Relationships In Macbeth

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MACBETH Characterizing the relationship between Macbeth and Lady Macbeth “I love you till death do us part…” Can both partners in a relationship say this? Or are they just a couple of words put together to please the other partner? Shakespeare gives us a glimpse of what most relationships really are nowadays, through his play Macbeth. Macbeth, written in 1606 in England, is a tragic drama. The play plays around the main themes which are ambition, fate, violence, nature and the unnatural, and manhood. Being “king’ is most probably everyone’s dream, but to what extent is it everyone’s dream…? Often behind every successful man, is a woman, who guides and assists him to persuade his dreams. However, during the time period of the Renaissance,…show more content…
After Macbeth murdered Duncan, the relationship between Macbeth and Lady Macbeth gets on the rocks. Furthermore, Lady Macbeth starts to feel the distance that is created between Macbeth and herself, “Nought’s had, all’s spent, / Where our desire is got without content:” (III,ii,4-5). Lady Macbeth still cares greatly about the welfare of Macbeth. However, Macbeth has become so much occupied with the killings, he spends very little time with his wife. Consequently, she starts feeling lonely and traumatized by what she and her husband is doing. Macbeth is now more violent and Lady Macbeth more docile. Both she and her husband are now having visions and hallucinations, “here had we now our country’s honour roof’d, / Were the grac’d person of our Banquo present;” (III,iv,40-41). Macbeth fears that anyone can take the throne from him, so he continues killing people. Theses violent acts cause Macbeth to be more alone and more distant. Nonetheless, Lady Macbeth still cares and loves her husband so much as to cover up for all the mistakes he is doing in front of other…show more content…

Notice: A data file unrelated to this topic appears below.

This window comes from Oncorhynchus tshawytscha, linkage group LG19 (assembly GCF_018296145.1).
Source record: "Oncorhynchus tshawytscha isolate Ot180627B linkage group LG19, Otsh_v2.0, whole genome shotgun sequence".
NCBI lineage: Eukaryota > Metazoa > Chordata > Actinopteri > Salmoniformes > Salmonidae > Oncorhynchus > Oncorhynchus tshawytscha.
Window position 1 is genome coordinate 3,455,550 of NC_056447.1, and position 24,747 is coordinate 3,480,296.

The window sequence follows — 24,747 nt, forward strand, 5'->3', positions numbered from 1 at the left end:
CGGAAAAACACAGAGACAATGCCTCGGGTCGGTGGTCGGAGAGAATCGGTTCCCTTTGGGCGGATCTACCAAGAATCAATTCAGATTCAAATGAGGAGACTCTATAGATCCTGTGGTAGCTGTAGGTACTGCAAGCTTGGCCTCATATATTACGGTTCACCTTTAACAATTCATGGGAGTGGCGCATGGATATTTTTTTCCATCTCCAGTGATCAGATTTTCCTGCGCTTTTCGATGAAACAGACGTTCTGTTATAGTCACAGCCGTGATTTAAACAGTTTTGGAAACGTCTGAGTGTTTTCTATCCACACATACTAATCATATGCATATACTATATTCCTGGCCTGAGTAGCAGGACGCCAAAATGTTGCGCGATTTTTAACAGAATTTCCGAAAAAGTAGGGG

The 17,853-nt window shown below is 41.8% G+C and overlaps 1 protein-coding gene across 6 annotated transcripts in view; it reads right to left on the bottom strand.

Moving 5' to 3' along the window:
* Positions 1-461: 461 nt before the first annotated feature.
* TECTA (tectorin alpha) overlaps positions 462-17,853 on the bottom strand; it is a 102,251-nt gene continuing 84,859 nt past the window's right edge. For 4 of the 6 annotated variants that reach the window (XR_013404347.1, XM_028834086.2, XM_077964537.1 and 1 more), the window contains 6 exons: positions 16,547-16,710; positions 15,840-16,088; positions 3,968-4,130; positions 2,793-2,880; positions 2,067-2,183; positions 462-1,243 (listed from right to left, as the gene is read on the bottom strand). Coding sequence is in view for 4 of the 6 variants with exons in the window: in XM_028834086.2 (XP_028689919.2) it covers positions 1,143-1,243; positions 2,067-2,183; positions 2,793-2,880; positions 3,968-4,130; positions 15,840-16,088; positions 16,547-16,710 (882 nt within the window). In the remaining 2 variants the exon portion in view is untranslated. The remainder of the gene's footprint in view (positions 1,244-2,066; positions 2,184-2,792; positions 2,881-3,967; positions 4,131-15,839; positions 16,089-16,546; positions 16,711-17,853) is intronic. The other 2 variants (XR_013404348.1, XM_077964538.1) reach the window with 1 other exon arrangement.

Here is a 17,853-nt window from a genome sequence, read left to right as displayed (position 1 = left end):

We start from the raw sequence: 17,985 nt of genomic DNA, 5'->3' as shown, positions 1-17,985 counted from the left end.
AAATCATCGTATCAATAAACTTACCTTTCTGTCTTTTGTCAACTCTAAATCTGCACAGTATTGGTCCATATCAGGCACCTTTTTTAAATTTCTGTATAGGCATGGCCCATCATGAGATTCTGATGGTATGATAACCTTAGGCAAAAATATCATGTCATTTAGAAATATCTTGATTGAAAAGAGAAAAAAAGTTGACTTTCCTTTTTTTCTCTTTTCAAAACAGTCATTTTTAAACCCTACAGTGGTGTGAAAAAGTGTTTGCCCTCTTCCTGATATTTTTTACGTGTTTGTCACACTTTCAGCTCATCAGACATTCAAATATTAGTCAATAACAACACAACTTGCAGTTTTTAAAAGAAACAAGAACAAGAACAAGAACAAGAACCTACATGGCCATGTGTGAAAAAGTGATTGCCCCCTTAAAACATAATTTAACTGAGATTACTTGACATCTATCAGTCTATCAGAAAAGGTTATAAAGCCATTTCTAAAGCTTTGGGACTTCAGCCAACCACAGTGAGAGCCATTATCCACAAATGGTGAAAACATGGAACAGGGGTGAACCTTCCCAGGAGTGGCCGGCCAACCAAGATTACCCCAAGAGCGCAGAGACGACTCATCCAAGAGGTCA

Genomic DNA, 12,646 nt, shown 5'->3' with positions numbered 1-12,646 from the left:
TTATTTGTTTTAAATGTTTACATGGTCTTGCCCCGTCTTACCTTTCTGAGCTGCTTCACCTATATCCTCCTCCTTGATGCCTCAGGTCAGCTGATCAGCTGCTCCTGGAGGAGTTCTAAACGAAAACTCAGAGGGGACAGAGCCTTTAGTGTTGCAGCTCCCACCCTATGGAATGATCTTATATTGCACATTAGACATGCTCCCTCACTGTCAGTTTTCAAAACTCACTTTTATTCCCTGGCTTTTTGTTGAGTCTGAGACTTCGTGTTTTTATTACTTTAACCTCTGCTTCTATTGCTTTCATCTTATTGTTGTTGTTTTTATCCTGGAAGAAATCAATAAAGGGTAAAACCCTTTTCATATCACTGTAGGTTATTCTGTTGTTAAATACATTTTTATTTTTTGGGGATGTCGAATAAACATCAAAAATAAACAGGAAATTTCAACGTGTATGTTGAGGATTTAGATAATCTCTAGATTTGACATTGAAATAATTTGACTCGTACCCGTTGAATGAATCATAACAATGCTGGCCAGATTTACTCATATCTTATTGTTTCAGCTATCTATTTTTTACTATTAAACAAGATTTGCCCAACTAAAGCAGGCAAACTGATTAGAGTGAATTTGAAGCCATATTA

Macbeth asks unsympathetically from the doctor how his “patient” is doing, “How does your patient, doctor?” (V,iii,36). Macbeth does not acknowledge Lady Macbeth as his “wife”, rather as the doctor’s “patient”. Macbeth is becoming irrational towards life and the well-being of his wife and himself. Until the death of his wife, Lady Macbeth, Macbeth is not having any contact with his wife. Rather, he asks his servants, how his wife is doing. Although he is still concerned about his wife’s health, “Cure her of that:” (V,iii,39), he accepts that everyone has to die some or other day and thus have less resentment left inside him. Even after the death of his wife, Macbeth remains unemotional, “She should have died hereafter;” (V,v,17). Though his spirit breaks down by the passing of his wife, he remains cold-blooded, heartless. To him, death is an infinite sameness. No changes, regardless of who is dying. All the killing is leaving Macbeth
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